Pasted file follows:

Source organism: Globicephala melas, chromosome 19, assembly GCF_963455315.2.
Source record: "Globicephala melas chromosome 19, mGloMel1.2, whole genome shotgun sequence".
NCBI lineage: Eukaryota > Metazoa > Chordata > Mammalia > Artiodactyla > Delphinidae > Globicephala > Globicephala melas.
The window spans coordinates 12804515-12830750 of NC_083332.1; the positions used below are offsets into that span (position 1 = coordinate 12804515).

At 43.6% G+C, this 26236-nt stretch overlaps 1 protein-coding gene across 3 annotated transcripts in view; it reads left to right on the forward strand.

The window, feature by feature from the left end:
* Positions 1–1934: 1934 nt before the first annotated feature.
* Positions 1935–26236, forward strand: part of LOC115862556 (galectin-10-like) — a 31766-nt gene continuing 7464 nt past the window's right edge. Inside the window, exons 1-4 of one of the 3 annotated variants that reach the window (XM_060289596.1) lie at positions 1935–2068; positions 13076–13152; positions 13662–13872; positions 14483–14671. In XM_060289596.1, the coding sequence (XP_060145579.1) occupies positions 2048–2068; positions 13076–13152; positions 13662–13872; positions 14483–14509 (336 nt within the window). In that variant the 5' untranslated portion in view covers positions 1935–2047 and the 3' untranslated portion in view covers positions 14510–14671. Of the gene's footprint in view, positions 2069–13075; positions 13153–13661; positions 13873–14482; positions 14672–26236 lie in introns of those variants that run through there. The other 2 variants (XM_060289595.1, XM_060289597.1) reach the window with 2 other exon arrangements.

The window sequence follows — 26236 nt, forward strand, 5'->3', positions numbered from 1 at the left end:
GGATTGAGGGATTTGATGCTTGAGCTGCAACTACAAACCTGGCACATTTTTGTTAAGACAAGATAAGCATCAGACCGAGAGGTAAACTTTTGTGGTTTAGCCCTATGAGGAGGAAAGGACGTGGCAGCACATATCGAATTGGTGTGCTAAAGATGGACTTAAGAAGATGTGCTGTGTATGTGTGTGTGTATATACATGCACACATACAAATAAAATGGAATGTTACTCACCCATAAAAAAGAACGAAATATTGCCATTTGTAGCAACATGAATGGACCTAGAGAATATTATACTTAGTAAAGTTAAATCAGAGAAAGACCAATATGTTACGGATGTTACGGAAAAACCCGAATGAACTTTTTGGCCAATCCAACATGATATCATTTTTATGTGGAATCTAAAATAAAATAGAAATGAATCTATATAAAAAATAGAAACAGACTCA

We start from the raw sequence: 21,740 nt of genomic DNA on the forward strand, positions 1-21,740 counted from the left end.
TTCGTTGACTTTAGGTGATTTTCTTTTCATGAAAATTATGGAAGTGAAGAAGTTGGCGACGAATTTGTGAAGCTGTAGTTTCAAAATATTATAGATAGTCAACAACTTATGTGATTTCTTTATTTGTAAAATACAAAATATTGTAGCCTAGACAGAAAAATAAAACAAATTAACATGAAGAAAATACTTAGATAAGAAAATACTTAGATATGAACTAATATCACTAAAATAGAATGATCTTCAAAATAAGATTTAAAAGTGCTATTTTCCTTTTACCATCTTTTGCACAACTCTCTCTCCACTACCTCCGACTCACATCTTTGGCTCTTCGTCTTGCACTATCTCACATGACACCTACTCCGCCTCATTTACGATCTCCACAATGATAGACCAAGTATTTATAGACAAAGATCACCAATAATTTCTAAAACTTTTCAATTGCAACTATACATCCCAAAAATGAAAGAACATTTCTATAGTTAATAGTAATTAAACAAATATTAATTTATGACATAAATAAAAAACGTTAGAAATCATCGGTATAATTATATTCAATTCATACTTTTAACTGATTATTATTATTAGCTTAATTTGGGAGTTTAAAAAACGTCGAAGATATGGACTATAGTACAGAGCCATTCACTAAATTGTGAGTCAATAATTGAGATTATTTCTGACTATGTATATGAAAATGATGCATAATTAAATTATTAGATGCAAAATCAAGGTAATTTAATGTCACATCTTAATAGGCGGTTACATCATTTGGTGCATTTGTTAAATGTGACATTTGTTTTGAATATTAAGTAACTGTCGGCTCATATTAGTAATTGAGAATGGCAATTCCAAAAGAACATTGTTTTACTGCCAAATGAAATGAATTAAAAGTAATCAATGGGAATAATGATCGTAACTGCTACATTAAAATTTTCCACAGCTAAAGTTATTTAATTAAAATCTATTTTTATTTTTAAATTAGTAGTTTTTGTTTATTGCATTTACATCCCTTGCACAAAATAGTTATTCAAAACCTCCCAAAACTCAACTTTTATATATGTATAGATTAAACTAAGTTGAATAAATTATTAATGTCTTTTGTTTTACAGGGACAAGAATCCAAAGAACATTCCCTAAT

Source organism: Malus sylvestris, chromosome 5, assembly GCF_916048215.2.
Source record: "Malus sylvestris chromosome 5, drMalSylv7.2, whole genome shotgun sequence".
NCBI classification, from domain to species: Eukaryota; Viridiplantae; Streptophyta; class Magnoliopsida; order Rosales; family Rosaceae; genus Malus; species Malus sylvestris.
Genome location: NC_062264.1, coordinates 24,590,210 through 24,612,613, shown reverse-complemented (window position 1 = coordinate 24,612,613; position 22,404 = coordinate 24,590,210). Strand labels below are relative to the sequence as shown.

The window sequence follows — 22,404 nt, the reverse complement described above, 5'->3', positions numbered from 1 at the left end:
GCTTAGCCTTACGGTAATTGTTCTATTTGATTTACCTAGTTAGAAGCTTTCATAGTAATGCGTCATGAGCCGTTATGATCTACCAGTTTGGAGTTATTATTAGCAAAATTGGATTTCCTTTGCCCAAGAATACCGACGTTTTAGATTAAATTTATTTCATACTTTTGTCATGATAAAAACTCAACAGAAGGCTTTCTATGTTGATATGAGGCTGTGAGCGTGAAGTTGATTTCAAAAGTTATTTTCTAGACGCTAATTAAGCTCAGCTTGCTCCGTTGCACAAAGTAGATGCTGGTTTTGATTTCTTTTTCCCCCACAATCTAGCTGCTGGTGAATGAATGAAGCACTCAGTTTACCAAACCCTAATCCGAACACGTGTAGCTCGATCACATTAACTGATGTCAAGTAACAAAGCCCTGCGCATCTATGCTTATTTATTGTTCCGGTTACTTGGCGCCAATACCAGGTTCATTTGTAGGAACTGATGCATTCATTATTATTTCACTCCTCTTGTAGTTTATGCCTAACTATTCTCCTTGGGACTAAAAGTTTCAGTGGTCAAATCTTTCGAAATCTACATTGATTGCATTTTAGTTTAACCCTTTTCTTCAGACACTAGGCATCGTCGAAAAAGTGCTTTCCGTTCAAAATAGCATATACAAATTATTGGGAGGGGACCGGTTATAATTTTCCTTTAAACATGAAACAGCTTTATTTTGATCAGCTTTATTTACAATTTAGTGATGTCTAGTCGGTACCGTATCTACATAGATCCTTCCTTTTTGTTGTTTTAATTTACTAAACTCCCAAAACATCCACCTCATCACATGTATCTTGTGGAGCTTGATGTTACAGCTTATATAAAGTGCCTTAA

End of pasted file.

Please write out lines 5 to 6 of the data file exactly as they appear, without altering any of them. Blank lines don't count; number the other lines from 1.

At 43.6% G+C, this 26236-nt stretch overlaps 1 protein-coding gene across 3 annotated transcripts in view; it reads left to right on the forward strand.

The window, feature by feature from the left end: